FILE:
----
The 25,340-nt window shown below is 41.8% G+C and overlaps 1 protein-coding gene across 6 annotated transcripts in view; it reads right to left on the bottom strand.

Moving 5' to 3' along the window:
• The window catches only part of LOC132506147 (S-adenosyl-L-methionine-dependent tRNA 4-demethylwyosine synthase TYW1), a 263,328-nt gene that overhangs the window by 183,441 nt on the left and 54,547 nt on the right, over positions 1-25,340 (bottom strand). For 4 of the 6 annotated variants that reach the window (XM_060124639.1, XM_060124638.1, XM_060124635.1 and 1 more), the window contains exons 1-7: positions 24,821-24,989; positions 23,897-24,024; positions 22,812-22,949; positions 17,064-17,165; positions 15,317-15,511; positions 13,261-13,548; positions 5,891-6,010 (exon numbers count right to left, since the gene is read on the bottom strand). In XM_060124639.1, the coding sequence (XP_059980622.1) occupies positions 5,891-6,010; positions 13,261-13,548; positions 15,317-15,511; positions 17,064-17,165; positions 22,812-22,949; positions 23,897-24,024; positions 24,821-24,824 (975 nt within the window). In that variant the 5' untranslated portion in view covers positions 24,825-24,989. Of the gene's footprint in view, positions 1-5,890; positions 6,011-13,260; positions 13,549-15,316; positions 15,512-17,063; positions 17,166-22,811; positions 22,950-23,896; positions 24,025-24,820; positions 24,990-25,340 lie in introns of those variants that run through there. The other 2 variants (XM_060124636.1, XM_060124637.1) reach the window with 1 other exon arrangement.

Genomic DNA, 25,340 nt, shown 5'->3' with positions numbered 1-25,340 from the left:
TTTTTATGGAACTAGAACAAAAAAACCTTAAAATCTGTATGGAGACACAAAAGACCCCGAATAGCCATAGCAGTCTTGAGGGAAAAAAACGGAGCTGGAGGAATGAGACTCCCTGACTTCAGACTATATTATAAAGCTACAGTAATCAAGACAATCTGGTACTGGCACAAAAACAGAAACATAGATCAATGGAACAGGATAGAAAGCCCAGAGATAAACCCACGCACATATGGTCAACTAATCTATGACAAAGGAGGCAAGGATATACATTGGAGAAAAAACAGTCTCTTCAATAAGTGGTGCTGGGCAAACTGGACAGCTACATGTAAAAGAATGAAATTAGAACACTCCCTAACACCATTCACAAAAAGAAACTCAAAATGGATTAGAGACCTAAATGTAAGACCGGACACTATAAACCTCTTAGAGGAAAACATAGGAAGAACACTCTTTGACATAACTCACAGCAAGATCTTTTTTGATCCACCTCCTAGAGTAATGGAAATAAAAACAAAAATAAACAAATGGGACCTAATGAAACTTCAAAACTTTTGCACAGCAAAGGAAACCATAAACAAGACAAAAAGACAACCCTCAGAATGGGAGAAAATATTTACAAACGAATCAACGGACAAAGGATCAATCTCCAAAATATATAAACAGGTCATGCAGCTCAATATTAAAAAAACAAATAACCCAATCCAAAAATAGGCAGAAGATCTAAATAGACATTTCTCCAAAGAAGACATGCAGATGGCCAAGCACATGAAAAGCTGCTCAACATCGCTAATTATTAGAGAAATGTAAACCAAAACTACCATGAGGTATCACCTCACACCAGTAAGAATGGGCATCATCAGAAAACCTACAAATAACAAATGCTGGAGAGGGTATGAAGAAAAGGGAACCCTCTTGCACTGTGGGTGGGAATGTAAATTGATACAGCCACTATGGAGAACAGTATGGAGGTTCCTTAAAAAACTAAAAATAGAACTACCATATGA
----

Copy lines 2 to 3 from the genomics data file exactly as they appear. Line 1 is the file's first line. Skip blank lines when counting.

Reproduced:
Moving 5' to 3' along the window:
• The window catches only part of LOC132506147 (S-adenosyl-L-methionine-dependent tRNA 4-demethylwyosine synthase TYW1), a 263,328-nt gene that overhangs the window by 183,441 nt on the left and 54,547 nt on the right, over positions 1-25,340 (bottom strand). For 4 of the 6 annotated variants that reach the window (XM_060124639.1, XM_060124638.1, XM_060124635.1 and 1 more), the window contains exons 1-7: positions 24,821-24,989; positions 23,897-24,024; positions 22,812-22,949; positions 17,064-17,165; positions 15,317-15,511; positions 13,261-13,548; positions 5,891-6,010 (exon numbers count right to left, since the gene is read on the bottom strand). In XM_060124639.1, the coding sequence (XP_059980622.1) occupies positions 5,891-6,010; positions 13,261-13,548; positions 15,317-15,511; positions 17,064-17,165; positions 22,812-22,949; positions 23,897-24,024; positions 24,821-24,824 (975 nt within the window). In that variant the 5' untranslated portion in view covers positions 24,825-24,989. Of the gene's footprint in view, positions 1-5,890; positions 6,011-13,260; positions 13,549-15,316; positions 15,512-17,063; positions 17,166-22,811; positions 22,950-23,896; positions 24,025-24,820; positions 24,990-25,340 lie in introns of those variants that run through there. The other 2 variants (XM_060124636.1, XM_060124637.1) reach the window with 1 other exon arrangement.